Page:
Dual World Cups a lure for SBW

Work in progress: SBW wants to be selected on form. Photo: Jenny EvansSonny Bill Williams will return to Test football for New Zealand in two weeks in a move that may lead to the Sydney Roosters superstar becoming the first player to win World Cups in rugby league and union.

Williams confirmed his decision to make himself available for the Kiwis on the eve of Monday night’s match against Parramatta – his fourth since returning to the NRL after five years in union – and will be selected in the Kiwis’ side for the April 19 Test against Australia at Canberra Stadium.

New Zealand coach Stephen Kearney met with Williams in the week leading up to his Roosters debut on March 7 and asked about his availability, but the dual international wanted to ensure he was selected on form.

The 2011 Rugby World Cup winner was maintaining the same line on Sunday when asked about playing in the upcoming Test, but given how quickly he has readjusted to the game, Kearney will have no hesitation in choosing him.

”I’d love to say yes and I will definitely be putting my hand up if my form warrants it,” Williams told reporters during his first media session in Australia since starting training with the Roosters in February.

”We will have to see how I go but at this stage it’s about keeping my place at the Roosters and playing good consistent footy.”

After a solid but unspectacular start from the bench in his first match against South Sydney, Williams played 80 minutes in each of the Roosters’ other matches and was widely considered man of the match in last weekend’s 8-0 shutout of the Broncos.

While Williams was regarded as potentially one of the game’s greats when he walked out on the Bulldogs in 2008, Kearney said the way he has eased himself back into the game showed how much he has matured.

”The thing that I think everyone has been impressed with is the way he has improved since his first game. It is a real credit to him,” Kearney said.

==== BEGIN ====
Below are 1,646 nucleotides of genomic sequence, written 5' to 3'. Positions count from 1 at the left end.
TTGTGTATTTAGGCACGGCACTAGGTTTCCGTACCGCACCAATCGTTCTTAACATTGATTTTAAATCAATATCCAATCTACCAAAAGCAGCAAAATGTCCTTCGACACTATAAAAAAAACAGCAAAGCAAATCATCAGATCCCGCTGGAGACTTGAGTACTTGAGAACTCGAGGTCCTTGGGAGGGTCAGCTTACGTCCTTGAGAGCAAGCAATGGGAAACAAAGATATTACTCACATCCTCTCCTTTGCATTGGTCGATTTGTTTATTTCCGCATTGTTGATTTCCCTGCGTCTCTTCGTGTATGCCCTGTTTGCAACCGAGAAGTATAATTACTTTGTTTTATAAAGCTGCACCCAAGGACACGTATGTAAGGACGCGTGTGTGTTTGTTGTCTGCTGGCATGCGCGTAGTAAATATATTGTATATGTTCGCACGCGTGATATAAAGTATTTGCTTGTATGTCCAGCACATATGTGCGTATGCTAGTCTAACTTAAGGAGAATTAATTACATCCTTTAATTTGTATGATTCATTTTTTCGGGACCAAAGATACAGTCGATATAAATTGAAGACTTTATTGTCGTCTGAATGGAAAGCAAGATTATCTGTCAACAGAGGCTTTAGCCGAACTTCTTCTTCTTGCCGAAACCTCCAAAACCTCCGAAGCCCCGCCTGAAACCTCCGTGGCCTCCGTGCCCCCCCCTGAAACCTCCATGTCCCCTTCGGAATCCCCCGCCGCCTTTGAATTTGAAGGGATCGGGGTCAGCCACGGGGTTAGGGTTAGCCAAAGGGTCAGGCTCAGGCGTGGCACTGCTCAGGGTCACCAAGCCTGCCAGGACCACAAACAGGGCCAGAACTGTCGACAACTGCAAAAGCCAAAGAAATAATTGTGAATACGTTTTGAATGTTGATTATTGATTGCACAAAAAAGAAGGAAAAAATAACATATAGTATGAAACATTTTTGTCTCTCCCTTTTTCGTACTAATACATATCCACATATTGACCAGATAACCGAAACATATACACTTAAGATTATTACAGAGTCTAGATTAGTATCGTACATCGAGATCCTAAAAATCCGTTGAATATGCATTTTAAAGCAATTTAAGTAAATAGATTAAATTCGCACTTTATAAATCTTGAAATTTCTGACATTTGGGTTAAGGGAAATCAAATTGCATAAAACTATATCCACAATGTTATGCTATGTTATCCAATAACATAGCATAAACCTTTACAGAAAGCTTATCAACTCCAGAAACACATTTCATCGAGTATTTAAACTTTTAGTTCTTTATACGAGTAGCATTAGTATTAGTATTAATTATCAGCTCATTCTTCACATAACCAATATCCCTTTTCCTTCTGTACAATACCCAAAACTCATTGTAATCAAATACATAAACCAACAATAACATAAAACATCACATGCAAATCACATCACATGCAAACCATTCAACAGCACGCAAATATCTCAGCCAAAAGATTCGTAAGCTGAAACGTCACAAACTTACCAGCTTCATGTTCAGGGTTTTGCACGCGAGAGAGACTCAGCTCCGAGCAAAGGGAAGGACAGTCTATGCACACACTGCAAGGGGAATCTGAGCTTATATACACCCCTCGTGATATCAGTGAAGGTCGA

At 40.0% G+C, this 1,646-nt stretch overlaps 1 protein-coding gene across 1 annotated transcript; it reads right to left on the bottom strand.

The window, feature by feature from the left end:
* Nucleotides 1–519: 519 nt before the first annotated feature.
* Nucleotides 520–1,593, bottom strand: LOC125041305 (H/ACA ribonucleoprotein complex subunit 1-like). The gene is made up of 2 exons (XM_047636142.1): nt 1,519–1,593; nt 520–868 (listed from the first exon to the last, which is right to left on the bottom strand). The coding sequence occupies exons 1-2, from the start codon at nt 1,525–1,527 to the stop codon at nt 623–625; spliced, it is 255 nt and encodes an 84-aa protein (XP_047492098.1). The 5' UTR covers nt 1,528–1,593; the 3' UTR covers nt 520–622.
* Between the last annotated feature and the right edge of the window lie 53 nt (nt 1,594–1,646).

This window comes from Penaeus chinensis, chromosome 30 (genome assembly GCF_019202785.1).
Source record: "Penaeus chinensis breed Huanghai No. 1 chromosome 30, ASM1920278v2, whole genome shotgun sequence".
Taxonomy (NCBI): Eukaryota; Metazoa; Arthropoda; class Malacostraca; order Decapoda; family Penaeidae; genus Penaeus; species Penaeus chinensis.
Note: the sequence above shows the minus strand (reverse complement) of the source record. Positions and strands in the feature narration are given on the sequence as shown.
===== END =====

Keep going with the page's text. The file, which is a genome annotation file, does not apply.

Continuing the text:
”It would have been easy for him to come back and try to play the way he left it, but he has been very measured in the way he has gone about it and hasn’t tried to force things.

”We all know what he was capable of before he left the game, but the way he has come back is probably a sign he is a lot more mature and he has played that way.”

Kearney is yet to ask Williams about the World Cup at the end of the season but the fact he has made himself available for the one-off Test in Canberra suggests there is a strong possibility of him playing in the tournament.

Williams’ inclusion in the Kiwis squad would be a massive boost for the World Cup holders and also for tournament organisers in England, where ticket sales for the semi-final at Wembley and final at Old Trafford are already very strong.

After missing New Zealand’s triumph over Australia in the 2008 final to play rugby for Toulon in France, Williams would have the opportunity to become the first player to win World Cups in both codes.

Wendell Sailor and Mat Rogers came closest after winning the 2000 World Cup with the Kangaroos and being members of the Wallabies side that lost the final of the rugby union equivalent in 2003 to England.

Williams said the game was much more structured since he last played but after his stint in rugby union he was used to that.

”I’ve come back to league as a union player and I’m facing new situations,” he said. ”Sometimes they’re big hurdles but good players can overcome them.”

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